Amelia was born Amelia Elizabeth Hobley on Oct 1837 in Clifton, Gloucestershire, England She was the youngest of 5 children to Samuel Habley 1798-1859 & Sarah Weymouth 1806-1848.
She was a very bright child learning to read and write at a young age.
Her mother Sarah contracted Typhus ( is a disease caused by an infection with the Rickettsia bacteria. Fleas, mites (chiggers), lice, or ticks transmit it when they bite you. Fleas, mites, lice, and ticks are types of invertebrate animals known as arthropods). She would have fits of rage.
After her mother death in 1848, she went to Bristol to live with her Aunt. While there she received her apprenticeship with a corset maker. Then her father passed away in 1859. Her brother Thomas received the family shoemaker business. During this time she became estranged from one of her brothers and about 1861 when she was 24 years old she met and married 59 year old George Thomas. They both lied about their ages on the marriage license.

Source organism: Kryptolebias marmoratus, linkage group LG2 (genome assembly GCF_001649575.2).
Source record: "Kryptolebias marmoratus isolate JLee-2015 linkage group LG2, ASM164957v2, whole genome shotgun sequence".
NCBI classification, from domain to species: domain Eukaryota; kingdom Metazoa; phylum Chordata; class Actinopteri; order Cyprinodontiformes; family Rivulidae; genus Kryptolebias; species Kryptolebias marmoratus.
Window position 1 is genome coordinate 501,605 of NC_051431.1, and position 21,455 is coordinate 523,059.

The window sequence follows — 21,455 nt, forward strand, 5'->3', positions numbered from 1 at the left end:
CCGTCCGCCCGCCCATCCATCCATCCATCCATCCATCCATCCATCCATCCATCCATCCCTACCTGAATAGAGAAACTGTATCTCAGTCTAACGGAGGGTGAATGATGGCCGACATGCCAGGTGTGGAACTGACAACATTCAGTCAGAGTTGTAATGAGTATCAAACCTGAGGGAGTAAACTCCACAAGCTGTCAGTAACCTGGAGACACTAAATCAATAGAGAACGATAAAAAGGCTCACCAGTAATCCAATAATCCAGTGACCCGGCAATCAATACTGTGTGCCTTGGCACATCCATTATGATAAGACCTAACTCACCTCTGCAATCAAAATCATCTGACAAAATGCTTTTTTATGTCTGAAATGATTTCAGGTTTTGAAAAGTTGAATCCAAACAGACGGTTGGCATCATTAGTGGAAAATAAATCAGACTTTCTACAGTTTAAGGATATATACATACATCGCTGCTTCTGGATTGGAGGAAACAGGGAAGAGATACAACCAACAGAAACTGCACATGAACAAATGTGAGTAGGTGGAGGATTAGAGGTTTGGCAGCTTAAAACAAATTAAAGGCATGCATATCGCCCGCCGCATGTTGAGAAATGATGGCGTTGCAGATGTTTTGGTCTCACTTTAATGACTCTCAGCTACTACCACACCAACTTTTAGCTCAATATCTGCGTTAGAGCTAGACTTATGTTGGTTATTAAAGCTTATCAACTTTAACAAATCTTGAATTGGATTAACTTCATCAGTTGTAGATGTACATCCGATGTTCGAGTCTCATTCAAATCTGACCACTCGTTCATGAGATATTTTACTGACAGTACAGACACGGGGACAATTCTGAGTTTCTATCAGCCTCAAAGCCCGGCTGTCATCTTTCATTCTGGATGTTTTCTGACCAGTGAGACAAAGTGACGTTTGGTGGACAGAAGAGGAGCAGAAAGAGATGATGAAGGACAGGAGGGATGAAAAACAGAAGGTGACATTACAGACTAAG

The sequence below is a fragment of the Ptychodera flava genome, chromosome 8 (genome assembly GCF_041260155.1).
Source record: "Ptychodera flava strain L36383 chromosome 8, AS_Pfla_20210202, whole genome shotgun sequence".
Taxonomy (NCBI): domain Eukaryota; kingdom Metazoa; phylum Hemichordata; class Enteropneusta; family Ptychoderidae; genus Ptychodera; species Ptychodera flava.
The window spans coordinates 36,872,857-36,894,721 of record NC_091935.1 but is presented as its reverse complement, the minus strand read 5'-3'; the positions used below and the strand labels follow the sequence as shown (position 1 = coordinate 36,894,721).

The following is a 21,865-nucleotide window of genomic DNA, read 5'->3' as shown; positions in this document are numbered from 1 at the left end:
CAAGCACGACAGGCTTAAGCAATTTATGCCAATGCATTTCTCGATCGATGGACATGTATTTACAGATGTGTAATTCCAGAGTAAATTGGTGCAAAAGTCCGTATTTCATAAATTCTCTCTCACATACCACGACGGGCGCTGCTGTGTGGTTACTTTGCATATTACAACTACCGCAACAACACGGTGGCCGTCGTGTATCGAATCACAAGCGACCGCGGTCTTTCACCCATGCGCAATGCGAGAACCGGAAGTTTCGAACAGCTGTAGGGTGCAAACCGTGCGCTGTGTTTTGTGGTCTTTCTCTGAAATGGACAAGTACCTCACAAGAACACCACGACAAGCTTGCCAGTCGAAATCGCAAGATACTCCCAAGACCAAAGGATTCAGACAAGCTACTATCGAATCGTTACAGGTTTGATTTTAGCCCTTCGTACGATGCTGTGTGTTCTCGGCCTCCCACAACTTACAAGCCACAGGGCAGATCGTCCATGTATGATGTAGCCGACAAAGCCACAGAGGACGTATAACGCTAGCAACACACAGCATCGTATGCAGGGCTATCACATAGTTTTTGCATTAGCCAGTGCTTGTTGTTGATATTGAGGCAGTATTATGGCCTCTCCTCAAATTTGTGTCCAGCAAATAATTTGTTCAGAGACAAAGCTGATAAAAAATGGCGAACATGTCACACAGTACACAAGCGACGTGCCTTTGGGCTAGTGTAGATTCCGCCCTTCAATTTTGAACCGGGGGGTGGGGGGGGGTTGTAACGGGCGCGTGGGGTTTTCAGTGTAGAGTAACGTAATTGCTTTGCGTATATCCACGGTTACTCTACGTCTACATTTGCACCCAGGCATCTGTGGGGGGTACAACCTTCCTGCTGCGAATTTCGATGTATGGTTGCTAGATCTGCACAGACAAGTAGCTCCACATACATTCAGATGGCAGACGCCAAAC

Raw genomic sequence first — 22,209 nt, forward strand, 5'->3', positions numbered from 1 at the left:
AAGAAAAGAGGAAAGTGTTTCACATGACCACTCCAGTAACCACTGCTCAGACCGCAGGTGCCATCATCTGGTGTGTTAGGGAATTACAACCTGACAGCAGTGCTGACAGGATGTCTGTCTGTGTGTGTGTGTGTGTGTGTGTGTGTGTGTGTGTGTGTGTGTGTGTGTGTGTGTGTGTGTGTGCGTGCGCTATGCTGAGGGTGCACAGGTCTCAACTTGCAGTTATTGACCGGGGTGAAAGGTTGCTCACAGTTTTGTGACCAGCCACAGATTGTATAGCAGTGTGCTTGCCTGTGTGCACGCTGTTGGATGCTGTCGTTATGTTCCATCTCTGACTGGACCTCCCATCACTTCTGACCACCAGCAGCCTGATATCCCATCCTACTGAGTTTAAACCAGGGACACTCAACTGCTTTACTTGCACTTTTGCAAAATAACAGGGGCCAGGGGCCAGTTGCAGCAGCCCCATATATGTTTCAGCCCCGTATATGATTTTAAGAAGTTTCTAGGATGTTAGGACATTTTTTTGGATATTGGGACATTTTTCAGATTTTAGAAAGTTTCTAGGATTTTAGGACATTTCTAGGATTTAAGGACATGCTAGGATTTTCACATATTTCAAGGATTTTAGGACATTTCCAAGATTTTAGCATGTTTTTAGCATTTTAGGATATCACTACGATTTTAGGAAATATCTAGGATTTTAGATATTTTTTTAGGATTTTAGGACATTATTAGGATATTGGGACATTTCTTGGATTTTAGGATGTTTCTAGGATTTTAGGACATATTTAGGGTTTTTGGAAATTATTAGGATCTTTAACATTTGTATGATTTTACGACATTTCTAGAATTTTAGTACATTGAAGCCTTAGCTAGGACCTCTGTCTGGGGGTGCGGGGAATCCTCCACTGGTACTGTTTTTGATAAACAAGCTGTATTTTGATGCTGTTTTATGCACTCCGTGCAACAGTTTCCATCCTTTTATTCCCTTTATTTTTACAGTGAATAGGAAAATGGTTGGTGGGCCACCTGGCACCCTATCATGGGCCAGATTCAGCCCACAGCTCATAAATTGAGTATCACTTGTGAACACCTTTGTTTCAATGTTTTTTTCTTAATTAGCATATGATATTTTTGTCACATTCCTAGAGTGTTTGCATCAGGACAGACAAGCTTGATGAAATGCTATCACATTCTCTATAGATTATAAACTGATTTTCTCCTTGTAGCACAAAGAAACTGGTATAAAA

She started training as a nurse and used their home for unmarried mothers who wanted to farm off their unwanted babies, which there seemed to be plenty of, as well as plenty of families that wanted the babies. By the way, this is against the law even back then.
Mothers would leave their unwanted babies to be looked after as "Nurse Children"
These young women were often exploited for financial gain; if a baby had well-off parents who were simply anxious to keep the fact secret that they had given birth to a baby. The single fee for the full transaction might be £80 but may be dropped to £50 if that is all the woman could afford. Should the particular mother be poor than £5 would be the cost, even then the poor mother might struggle to find that sum? Sometimes the women would go out and suffer the humiliation of becoming a prostitute just to raise the cash that was needed. That certainly wasn’t an easy decision for these girls to make. They had to be careful they didn’t become pregnant again.
Amelia had to leave nursing with the birth of her daughter, Ellen Thomas but in 1869 George Thomas died aged 67 years and Amelia needed an income. She remembered what Ellen Dane had told her and thought she would try it and see if she could make a living at it.